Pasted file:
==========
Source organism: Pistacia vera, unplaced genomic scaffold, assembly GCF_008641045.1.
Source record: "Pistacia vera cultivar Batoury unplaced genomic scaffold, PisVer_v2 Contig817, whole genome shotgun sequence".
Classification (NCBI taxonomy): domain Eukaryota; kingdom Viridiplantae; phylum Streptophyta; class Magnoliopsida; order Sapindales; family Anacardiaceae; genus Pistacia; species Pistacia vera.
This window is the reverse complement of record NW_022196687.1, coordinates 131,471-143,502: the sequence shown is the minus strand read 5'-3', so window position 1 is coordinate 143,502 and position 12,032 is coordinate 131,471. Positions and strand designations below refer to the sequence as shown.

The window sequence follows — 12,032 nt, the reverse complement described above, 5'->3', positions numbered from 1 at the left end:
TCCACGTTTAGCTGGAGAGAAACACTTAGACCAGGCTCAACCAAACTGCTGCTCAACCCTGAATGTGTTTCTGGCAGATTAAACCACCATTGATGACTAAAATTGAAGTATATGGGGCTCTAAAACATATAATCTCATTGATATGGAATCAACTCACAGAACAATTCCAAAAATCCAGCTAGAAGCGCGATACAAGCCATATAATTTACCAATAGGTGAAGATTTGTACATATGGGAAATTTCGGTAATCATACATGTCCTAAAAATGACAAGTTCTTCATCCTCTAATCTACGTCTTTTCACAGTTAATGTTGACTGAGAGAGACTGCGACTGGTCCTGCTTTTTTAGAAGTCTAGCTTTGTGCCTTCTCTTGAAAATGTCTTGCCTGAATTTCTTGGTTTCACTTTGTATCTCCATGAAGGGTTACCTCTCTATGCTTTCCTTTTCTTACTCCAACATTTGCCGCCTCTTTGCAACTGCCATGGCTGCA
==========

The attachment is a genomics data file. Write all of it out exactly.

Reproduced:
Source organism: Pistacia vera, unplaced genomic scaffold, assembly GCF_008641045.1.
Source record: "Pistacia vera cultivar Batoury unplaced genomic scaffold, PisVer_v2 Contig817, whole genome shotgun sequence".
Classification (NCBI taxonomy): domain Eukaryota; kingdom Viridiplantae; phylum Streptophyta; class Magnoliopsida; order Sapindales; family Anacardiaceae; genus Pistacia; species Pistacia vera.
This window is the reverse complement of record NW_022196687.1, coordinates 131,471-143,502: the sequence shown is the minus strand read 5'-3', so window position 1 is coordinate 143,502 and position 12,032 is coordinate 131,471. Positions and strand designations below refer to the sequence as shown.

The window sequence follows — 12,032 nt, the reverse complement described above, 5'->3', positions numbered from 1 at the left end:
TCCACGTTTAGCTGGAGAGAAACACTTAGACCAGGCTCAACCAAACTGCTGCTCAACCCTGAATGTGTTTCTGGCAGATTAAACCACCATTGATGACTAAAATTGAAGTATATGGGGCTCTAAAACATATAATCTCATTGATATGGAATCAACTCACAGAACAATTCCAAAAATCCAGCTAGAAGCGCGATACAAGCCATATAATTTACCAATAGGTGAAGATTTGTACATATGGGAAATTTCGGTAATCATACATGTCCTAAAAATGACAAGTTCTTCATCCTCTAATCTACGTCTTTTCACAGTTAATGTTGACTGAGAGAGACTGCGACTGGTCCTGCTTTTTTAGAAGTCTAGCTTTGTGCCTTCTCTTGAAAATGTCTTGCCTGAATTTCTTGGTTTCACTTTGTATCTCCATGAAGGGTTACCTCTCTATGCTTTCCTTTTCTTACTCCAACATTTGCCGCCTCTTTGCAACTGCCATGGCTGCA